The review should not be about how software that is not built for this device doesn’t work well on this device, or how games aren’t available for this device that is in no way shape or form meant for gaming. Likewise, Apple pre-iOS 8 shouldn’t be reviewed on the quality of the 3rd party keyboards, in fact, it still shouldn’t be. The review is of the device, not the 3rd party developers.

    • “The review is of the device, not the 3rd party developers.”

      Except, in this day and age, platforms are largely dependent on having good developers who create the solutions that their customers need. Daniel went into it during the review, specifically about messaging clients and games, but it can apply to any kind of app and he had a valid point: If a platform doesn’t have the apps that I need, I’m going to go to a different platform that has what I need.

      For example, if my business relies heavily on TeamViewer and there’s no working TeamViewer app for BlackBerry then I’m not going to lose significant productivity with a BlackBerry, I’m going to use a platform that has a working TeamViewer app. Not only that but if my business ever switches to another solution (as businesses do) that doesn’t have a BlackBerry app I’ll be SOL until they do, and with BlackBerry currently a 5th or 6th priority for most developers (after Windows, Mac, iPhone, Android, Windows Phone, etc) it’ll be a while before most new apps work with BlackBerry.

    • FlamesFan89

      And I’ve said a few times that it is valid to mention it and even dock the score due to things like lack of apps or poor implementation of the android apps. That’s fine, but I maintain that it should not completely drag the software score when the core features work very well, and the software designed for the device is well thought out, functional, smooth, etc. I said some time ago on another article that there should be a separate category for 3rd party apps that would cover availability as well as how well they run on the device. There needs to be a distinction between how well the device works on its own with its own software, and how well it handles 3rd party apps, and what is available for it. These are drastically different things. My problem with the review is that the whole thing and to be written from the standpoint of a consumer as opposed to the actual target market of a business user, and there seems to be a general feeling of disdain for those users who put business use ahead of gaming and the camera.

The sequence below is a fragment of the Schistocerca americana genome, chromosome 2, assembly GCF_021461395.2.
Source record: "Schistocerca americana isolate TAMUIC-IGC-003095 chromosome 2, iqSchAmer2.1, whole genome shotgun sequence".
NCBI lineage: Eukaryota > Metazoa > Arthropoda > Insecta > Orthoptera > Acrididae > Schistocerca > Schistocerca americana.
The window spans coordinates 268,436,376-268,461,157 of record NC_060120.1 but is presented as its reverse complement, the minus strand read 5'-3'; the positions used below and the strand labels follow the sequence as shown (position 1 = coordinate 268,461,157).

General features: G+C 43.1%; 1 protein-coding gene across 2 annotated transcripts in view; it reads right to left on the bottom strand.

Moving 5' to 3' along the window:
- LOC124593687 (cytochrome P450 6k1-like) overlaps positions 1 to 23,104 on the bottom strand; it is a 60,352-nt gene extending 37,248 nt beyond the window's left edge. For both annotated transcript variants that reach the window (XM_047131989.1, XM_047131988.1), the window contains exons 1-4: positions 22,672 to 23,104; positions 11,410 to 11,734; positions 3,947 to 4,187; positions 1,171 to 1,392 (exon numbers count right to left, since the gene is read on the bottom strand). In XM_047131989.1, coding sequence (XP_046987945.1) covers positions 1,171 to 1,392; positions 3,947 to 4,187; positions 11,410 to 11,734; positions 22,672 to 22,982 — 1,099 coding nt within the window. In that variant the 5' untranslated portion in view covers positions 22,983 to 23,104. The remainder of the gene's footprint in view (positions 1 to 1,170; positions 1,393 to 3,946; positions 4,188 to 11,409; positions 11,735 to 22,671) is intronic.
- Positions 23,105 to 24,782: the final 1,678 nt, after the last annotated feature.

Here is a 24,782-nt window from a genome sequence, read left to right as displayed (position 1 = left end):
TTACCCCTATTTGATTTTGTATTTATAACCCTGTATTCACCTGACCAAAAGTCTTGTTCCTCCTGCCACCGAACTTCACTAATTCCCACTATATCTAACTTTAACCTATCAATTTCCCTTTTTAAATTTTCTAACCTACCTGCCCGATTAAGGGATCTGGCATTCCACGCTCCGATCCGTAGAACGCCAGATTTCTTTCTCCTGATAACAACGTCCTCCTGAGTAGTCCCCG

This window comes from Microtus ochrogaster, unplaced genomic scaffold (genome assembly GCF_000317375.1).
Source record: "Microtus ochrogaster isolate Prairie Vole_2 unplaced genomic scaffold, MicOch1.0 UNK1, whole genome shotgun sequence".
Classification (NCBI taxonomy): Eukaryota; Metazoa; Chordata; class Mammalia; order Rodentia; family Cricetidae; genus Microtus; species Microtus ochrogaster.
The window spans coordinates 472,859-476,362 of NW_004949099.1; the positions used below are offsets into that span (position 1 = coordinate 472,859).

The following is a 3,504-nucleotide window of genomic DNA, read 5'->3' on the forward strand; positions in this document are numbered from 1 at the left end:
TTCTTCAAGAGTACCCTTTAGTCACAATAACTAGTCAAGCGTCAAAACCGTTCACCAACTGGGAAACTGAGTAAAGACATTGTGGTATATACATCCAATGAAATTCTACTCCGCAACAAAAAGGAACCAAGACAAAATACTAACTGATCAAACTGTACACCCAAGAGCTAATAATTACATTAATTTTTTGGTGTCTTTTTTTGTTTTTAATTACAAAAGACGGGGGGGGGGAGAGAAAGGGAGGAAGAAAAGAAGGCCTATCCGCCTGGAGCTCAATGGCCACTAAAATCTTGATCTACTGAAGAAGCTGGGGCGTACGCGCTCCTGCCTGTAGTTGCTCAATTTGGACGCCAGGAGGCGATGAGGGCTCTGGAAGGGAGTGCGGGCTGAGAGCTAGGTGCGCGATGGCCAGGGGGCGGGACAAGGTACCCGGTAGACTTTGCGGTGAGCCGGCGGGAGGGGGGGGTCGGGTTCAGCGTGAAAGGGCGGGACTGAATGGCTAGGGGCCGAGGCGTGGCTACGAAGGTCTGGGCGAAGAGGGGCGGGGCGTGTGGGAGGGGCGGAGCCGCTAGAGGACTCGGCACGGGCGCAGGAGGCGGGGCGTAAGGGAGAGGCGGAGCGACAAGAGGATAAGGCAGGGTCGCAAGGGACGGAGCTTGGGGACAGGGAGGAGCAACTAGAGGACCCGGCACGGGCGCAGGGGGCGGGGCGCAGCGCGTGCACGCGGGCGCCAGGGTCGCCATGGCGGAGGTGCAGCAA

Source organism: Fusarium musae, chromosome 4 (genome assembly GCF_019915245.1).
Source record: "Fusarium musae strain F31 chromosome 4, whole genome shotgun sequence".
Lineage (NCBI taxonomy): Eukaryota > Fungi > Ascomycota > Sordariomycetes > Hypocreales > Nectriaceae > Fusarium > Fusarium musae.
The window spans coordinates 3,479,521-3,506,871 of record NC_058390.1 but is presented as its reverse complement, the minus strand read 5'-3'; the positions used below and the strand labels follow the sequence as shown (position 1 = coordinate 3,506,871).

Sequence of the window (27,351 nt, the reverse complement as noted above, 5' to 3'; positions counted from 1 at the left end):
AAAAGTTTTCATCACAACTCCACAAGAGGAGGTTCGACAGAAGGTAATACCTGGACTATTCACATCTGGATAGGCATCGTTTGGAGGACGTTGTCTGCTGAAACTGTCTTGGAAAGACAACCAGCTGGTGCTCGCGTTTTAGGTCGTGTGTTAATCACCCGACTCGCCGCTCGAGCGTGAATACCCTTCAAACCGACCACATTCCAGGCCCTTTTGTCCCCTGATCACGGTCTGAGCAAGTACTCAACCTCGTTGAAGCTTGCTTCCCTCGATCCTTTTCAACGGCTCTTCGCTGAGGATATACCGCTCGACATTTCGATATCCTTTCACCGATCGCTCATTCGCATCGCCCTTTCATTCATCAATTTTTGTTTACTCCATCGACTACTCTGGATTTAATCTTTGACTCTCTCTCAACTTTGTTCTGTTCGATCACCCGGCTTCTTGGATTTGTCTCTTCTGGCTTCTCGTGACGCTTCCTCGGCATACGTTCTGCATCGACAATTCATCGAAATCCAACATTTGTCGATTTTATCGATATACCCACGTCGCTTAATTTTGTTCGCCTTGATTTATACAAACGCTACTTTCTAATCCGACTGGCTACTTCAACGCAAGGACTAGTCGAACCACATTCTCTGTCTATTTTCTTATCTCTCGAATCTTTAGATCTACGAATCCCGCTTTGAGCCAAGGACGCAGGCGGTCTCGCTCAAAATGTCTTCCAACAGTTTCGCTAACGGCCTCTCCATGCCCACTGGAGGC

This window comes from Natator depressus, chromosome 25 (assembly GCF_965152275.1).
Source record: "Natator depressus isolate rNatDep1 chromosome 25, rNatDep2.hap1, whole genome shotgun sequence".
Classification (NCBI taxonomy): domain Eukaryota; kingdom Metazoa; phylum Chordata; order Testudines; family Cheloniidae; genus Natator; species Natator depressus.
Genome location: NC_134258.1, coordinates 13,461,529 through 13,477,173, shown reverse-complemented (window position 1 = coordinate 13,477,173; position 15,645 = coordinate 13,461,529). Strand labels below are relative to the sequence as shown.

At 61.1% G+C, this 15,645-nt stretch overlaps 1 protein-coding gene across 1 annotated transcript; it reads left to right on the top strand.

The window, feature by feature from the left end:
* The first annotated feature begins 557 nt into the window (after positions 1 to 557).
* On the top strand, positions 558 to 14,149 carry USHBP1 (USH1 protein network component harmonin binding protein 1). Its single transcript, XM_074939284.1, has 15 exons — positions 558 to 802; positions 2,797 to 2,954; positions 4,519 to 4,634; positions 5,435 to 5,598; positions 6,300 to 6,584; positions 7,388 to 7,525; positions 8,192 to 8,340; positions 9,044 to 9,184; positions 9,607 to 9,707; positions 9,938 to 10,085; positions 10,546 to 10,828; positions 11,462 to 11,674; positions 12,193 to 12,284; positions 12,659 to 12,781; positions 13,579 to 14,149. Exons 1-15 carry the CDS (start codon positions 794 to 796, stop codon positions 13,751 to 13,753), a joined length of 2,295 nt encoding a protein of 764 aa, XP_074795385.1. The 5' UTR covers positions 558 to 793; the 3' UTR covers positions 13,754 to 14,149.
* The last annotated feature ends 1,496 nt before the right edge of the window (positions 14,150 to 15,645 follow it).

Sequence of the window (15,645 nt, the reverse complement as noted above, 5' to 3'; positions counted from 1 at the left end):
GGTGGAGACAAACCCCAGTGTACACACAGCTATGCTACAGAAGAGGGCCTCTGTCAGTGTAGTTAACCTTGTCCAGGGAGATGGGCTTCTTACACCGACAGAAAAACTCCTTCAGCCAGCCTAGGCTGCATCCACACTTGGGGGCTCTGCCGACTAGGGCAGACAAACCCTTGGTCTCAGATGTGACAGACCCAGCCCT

• Mr Barkers

      I agree. I want this phone for work, and I couldn’t care less about a giant screen or useless apps. That’s what my personal phone is for.

      Give me a keyboard, good battery life and form factor and a productive OS, and I’m set for work. This device nails that.

    • Blahdedah

      Common sense completely eludes the blackberry apologist and fanboi.

    • TheFloppyBeaver

      You know, that makes a ton of sense. A car reviewer wouldn’t review a minivan the same way they would a sports car or a pickup truck.

      So why should tech reviewers review a product that is clearly focused on a niche the same way they would a mass market device?

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  • Max Fireman

    Man, I remember paying $500 for the 9700 4 years ago. I feel old.

  • TomsDisqusted

    IMO first sentence has grammar error: should be “from” Canadians.

    • Jacob

      You are correct. Shows the level of competence and professionalism here.

  • Mike_from_Saskatoon

    Sounds like a great choice for people who must have the physical keyboard but don’t want the larger Passport.
    I’m not sure why anyone else would want one though.

    • gomez

      exacly, unless one has to have a keyboard, then this is it, but other than that what is the appeal, i had a bold 9900, and i loved it, and resisted the urge to switch to an all touchscreen phone until finally i made the plunge, while it took a bit to get use to typing on the screen for awhile, i have no regrets now.

    • Mr Barkers

      I’m getting this device to replace my current work issued 9900. Can’t wait, and I wouldn’t want any other phone for work!

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  • deltatux

    I know it’s right now fashionable for the media to bash Blackberry but honestly I know several people who just preorder the Classic and dropping their Android or iOS device for a BB10 as this was the device they’ve been waiting for. Personally I find them a tad crazy as my OnePlus One runs circles around this device but for them they just want a device that just works and get real work done.

  • omegajimes

    It’s worth noting, the double click menu button thing and back button close/end button home control schemes are legacy. If you pick up a 9900, they work like that there. BB is chasing the 9900 hold ons with this phone. I don’t know if there are enough of them to turn a profit.

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    I Like This! 🙂 I <3 Blackberry Passport! 🙂 I <3 Blackberry! 🙂